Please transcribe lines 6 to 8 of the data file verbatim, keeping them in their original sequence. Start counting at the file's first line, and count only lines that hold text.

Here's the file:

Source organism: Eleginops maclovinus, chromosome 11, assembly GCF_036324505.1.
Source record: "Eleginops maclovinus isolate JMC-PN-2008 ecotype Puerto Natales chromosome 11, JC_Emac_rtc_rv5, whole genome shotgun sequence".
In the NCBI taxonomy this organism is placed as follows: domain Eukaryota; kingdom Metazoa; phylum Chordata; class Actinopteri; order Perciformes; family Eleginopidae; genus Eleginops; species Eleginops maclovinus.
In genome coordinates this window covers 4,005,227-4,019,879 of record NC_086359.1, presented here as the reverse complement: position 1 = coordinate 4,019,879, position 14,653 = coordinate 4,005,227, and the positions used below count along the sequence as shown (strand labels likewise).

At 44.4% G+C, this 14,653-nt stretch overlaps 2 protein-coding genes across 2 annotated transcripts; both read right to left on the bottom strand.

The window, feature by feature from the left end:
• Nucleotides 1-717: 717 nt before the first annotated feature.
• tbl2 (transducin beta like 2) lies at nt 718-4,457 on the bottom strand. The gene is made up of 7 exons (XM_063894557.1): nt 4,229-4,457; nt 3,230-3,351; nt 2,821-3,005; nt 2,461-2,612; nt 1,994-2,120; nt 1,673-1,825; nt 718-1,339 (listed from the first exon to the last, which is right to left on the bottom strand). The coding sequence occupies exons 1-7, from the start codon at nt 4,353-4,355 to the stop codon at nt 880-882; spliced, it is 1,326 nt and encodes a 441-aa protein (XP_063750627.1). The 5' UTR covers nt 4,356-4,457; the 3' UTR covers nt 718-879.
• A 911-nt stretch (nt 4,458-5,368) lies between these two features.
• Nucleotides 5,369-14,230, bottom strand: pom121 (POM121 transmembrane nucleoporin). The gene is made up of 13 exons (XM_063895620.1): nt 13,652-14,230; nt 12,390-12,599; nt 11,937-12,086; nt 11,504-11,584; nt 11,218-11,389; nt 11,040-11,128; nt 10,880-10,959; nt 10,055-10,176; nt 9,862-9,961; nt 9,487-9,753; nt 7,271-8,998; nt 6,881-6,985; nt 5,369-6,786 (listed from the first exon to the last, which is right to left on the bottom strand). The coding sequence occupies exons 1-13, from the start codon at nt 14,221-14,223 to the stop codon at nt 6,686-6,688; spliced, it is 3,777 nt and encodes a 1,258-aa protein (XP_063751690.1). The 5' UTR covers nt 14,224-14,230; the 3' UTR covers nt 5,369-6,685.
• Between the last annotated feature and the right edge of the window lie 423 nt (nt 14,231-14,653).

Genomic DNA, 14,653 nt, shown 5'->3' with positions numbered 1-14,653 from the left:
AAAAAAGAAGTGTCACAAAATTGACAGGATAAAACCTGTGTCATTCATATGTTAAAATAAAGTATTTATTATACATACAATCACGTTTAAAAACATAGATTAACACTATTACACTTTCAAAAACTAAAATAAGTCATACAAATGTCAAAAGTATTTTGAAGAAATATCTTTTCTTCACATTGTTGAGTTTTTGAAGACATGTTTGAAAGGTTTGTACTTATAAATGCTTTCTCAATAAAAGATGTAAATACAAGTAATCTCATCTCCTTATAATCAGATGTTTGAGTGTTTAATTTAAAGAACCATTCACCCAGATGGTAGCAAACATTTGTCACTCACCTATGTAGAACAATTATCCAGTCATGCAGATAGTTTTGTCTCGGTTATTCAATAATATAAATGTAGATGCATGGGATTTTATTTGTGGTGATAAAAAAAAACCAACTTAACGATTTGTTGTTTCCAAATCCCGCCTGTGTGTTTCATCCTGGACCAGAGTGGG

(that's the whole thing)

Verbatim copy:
The window, feature by feature from the left end:
• Nucleotides 1-717: 717 nt before the first annotated feature.
• tbl2 (transducin beta like 2) lies at nt 718-4,457 on the bottom strand. The gene is made up of 7 exons (XM_063894557.1): nt 4,229-4,457; nt 3,230-3,351; nt 2,821-3,005; nt 2,461-2,612; nt 1,994-2,120; nt 1,673-1,825; nt 718-1,339 (listed from the first exon to the last, which is right to left on the bottom strand). The coding sequence occupies exons 1-7, from the start codon at nt 4,353-4,355 to the stop codon at nt 880-882; spliced, it is 1,326 nt and encodes a 441-aa protein (XP_063750627.1). The 5' UTR covers nt 4,356-4,457; the 3' UTR covers nt 718-879.